Join the Men’s Club for a Q&A session related to COVID-19 with Davey Smith, MD, MAS. Dr. Smith is a translational research virologist.
Please submit questions related to COVID-19 that you would want Dr. Smith to address when registering for this event.
About Davey Smith, MD, MAS:
Davey Smith, MD, MAS, is a translational research virologist. He uses basic science techniques to answer clinically relevant questions and vice-versa. He works both at the UC San Diego Antiviral Research Center, and in his laboratory on the UC San Diego campus, where he performs bench research.
Dr. Smith’s primary research involves both the transmission of HIV (eg, molecular epidemiology, superinfection, biologic correlates of transmission) and HIV reservoir dynamics (eg, characterizing HIV shed from the genital tract and virus associated with neuropathology). These studies are in pursuit to understand the correlates that drive HIV transmission and persistence and find new ways to interrupt these mechanisms, including curative interventions. In 2010, Dr. Smith was named HIV Researcher of the Year by the HIV Medical Association, and in 2015 he was elected as a fellow to the American Society of Clinical Investigation and American College of Physicians.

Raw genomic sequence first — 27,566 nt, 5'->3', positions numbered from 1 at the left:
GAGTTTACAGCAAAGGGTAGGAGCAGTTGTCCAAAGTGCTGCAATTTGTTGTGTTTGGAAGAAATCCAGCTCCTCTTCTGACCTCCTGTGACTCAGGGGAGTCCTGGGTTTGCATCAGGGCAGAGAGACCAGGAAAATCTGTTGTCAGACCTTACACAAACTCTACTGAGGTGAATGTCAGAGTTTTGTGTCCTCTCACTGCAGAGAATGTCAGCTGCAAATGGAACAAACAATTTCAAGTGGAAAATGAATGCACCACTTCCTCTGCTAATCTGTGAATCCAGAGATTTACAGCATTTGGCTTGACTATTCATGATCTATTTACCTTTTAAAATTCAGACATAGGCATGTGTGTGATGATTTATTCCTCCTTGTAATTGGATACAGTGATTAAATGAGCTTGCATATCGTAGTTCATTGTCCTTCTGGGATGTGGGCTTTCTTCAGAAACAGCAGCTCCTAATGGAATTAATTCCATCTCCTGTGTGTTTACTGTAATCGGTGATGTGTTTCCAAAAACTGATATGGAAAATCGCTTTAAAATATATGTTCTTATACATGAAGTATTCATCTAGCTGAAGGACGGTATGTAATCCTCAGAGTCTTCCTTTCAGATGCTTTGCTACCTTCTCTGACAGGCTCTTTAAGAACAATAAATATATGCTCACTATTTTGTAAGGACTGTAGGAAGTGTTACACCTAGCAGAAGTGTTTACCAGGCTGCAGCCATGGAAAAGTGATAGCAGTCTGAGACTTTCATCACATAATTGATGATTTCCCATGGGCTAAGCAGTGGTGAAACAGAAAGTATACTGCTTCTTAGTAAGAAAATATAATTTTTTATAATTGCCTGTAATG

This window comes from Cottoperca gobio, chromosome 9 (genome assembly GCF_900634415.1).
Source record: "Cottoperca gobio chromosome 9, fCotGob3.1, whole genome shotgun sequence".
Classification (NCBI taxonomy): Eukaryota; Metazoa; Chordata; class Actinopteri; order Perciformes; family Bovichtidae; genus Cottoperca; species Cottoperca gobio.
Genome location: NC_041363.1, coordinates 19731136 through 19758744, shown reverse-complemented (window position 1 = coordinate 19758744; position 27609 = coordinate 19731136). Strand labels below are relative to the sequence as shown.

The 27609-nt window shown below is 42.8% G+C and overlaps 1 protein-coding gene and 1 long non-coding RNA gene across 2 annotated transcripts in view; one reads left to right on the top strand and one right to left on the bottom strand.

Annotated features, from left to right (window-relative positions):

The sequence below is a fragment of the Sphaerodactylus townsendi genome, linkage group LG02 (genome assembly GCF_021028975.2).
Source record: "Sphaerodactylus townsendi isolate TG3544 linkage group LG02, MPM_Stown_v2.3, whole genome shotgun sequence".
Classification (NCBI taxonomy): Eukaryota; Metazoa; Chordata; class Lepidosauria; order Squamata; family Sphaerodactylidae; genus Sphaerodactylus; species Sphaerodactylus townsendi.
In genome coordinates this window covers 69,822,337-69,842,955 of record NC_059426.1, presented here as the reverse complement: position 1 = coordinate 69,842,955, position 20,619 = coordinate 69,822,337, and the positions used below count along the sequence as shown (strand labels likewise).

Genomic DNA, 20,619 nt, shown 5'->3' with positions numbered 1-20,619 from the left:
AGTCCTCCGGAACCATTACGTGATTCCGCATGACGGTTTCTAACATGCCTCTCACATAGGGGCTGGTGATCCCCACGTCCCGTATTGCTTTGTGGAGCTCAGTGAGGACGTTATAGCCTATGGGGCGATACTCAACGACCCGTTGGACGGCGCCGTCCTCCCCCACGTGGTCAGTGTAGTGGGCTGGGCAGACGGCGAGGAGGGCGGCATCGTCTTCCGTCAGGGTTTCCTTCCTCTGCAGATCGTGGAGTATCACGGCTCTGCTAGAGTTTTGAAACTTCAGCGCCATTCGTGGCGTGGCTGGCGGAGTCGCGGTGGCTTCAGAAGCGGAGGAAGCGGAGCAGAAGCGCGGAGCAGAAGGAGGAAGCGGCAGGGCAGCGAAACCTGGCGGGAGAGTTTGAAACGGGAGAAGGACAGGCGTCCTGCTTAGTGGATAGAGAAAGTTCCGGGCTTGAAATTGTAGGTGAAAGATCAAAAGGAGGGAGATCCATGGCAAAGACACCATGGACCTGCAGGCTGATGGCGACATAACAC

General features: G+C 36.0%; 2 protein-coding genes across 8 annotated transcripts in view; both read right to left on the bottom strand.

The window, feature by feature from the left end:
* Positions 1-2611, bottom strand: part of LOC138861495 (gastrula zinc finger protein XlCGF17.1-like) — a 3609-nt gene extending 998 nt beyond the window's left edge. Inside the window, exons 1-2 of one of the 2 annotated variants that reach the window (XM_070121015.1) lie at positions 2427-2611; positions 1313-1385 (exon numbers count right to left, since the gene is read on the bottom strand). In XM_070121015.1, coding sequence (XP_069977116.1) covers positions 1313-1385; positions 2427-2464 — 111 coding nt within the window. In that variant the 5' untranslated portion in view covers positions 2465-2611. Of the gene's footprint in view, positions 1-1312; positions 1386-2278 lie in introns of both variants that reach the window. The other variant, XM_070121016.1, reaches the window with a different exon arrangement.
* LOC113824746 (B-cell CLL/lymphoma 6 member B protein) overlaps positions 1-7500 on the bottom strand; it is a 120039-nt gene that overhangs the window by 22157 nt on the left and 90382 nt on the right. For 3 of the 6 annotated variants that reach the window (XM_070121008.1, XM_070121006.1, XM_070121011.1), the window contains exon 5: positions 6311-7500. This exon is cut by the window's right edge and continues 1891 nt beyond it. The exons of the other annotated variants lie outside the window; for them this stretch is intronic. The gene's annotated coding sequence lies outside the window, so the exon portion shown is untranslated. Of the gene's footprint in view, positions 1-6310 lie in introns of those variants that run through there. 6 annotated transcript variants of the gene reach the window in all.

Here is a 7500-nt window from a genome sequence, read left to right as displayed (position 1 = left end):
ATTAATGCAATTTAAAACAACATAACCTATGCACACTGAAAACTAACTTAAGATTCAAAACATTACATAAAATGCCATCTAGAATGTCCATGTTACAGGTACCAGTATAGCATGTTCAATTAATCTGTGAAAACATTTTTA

In late 2019, when reports of a novel coronavirus began circulating, Smith immediately began investigating causes, preventatives, and potential cures with colleagues in the Division of Infectious Diseases and Global Public Health at UC San Diego. He currently leads or contributes to a number of COVID-19 studies at UC San Diego and across the United States. Smith was also instrumental in coordinating a $1 million donation from the John and Mary Tu Foundation to support his COVID-19 clinical research activities. Additionally, in March 2020, in his role as Co-Director of the San Diego Center for AIDS Research (SD CFAR), Smith encouraged collaborative partnerships across the 17 NIH-funded Centers for AIDS Research (CFARs) to pool laboratory equipment, methods, and knowledge applicable to HIV and easily transferable to studies of the novel coronavirus.